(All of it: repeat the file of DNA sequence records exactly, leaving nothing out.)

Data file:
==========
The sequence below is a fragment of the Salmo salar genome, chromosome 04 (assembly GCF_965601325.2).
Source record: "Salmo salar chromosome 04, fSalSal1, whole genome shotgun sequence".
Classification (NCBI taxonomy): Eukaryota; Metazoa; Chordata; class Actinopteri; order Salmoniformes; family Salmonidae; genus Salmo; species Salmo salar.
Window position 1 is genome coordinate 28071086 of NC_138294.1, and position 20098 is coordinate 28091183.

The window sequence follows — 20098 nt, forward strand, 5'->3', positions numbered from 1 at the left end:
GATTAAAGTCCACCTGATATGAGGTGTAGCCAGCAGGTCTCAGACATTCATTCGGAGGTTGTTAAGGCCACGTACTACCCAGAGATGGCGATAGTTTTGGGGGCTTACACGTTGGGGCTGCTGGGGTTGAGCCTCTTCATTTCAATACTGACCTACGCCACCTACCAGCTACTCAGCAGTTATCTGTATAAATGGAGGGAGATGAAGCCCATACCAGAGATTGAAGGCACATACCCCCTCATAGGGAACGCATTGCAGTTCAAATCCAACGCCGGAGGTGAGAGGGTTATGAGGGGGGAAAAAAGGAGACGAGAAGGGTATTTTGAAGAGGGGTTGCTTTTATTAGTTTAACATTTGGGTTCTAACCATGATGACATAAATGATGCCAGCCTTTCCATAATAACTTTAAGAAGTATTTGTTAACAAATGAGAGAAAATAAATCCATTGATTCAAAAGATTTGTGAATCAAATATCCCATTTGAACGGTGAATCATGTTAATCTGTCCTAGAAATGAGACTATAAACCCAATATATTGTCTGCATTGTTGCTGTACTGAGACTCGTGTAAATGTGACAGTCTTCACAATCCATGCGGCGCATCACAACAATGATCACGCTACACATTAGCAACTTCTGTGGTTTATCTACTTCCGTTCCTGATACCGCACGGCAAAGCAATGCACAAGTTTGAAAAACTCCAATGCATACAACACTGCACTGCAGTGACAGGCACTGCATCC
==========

The sequence below is a fragment of the Salmo salar genome, chromosome 04 (assembly GCF_965601325.2).
Source record: "Salmo salar chromosome 04, fSalSal1, whole genome shotgun sequence".
Classification (NCBI taxonomy): Eukaryota; Metazoa; Chordata; class Actinopteri; order Salmoniformes; family Salmonidae; genus Salmo; species Salmo salar.
Window position 1 is genome coordinate 28071086 of NC_138294.1, and position 20098 is coordinate 28091183.

The window sequence follows — 20098 nt, forward strand, 5'->3', positions numbered from 1 at the left end:
GATTAAAGTCCACCTGATATGAGGTGTAGCCAGCAGGTCTCAGACATTCATTCGGAGGTTGTTAAGGCCACGTACTACCCAGAGATGGCGATAGTTTTGGGGGCTTACACGTTGGGGCTGCTGGGGTTGAGCCTCTTCATTTCAATACTGACCTACGCCACCTACCAGCTACTCAGCAGTTATCTGTATAAATGGAGGGAGATGAAGCCCATACCAGAGATTGAAGGCACATACCCCCTCATAGGGAACGCATTGCAGTTCAAATCCAACGCCGGAGGTGAGAGGGTTATGAGGGGGGAAAAAAGGAGACGAGAAGGGTATTTTGAAGAGGGGTTGCTTTTATTAGTTTAACATTTGGGTTCTAACCATGATGACATAAATGATGCCAGCCTTTCCATAATAACTTTAAGAAGTATTTGTTAACAAATGAGAGAAAATAAATCCATTGATTCAAAAGATTTGTGAATCAAATATCCCATTTGAACGGTGAATCATGTTAATCTGTCCTAGAAATGAGACTATAAACCCAATATATTGTCTGCATTGTTGCTGTACTGAGACTCGTGTAAATGTGACAGTCTTCACAATCCATGCGGCGCATCACAACAATGATCACGCTACACATTAGCAACTTCTGTGGTTTATCTACTTCCGTTCCTGATACCGCACGGCAAAGCAATGCACAAGTTTGAAAAACTCCAATGCATACAACACTGCACTGCAGTGACAGGCACTGCATCC